5. Trent, you are correct the Andrews factor did play a role in the swing so many of those votes go to the Libs or the ‘freedom’ party. The reason why the Libs might not have a big swing against them is the fact has to do with Vic Libs more populist and libertarian rhetoric compared to the federal counter parts. I explained in the past thread they are more sympathic to the ‘freedom’ movement and their polices are aimed to cater to them so Matthew Guy may able to get many votes who voted from the ‘freedom’ party in the federal election. This however is not good news if they want to gain back the Eastern Suburbs which is more pro-vax and the federal election was a textbook case of that.

    6. Another factor is the South Asian support for Jason Wood evident from his regular attendance to Indian cultural events on his social media given similar areas in other electorates voted for Labor on TPP

    7. @Trent I think you’re right about what we consider ‘growth’ areas not been Labor turf (although they still win most of these areas but the margin is tightening in places). I think this is to do with these growth areas becoming more settled. This can be said for Scullin, northern parts of Calwell, some southern parts of Mcewen and other areas in Melbourne’s west.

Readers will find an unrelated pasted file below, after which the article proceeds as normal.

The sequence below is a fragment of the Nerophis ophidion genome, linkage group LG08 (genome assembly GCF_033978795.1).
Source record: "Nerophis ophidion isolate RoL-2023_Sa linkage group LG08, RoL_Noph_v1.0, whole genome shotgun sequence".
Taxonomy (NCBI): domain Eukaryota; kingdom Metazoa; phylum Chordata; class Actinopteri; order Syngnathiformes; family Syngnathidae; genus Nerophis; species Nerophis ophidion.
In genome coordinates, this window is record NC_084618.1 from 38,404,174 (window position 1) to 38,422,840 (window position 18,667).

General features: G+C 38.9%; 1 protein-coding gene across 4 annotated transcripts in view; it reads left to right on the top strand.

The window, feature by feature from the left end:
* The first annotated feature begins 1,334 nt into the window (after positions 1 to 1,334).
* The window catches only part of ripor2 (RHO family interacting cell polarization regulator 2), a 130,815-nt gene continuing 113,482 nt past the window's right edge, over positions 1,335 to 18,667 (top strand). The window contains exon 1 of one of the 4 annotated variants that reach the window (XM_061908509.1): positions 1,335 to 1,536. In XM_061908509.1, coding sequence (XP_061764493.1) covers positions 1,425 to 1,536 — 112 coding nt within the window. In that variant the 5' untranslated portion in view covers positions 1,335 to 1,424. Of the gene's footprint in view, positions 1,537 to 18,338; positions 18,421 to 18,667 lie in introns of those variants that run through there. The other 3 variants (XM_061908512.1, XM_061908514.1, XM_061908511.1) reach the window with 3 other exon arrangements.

8. @ North East , agree it is important to distinguish growth areas from established working class areas for example Southern Scullin such as Thomastown are very different from South Morang, Dandenong-Doveton from Officer/Clyde and Laverton from Williams Landing/Point Cook. The older working class areas that i mentioned tend to have high level of disadvantage. Over time many of this growth areas sometimes become more affluent (such Aston which in the 1990s was a growth area) or sometimes degentrify like Roxburgh Park/Hampton Park and resemble established working class suburbs. https://chartingtransport.com/tag/seifa/

    9. Its worth noting that suburbs in this electorate where under lockdown while the rest of the state was not, this area was hit really hard with covid so it would explain why the increase in votes towards One Nation, United Australia, Liberal Democrats & Federation. It’s worth noting that the Liberal primary vote decreased here. Like I have commented in the state election in various electorates I am expecting that anti Dan vote to hurt Labor here like it seems to have federally in these outer suburbian electorates.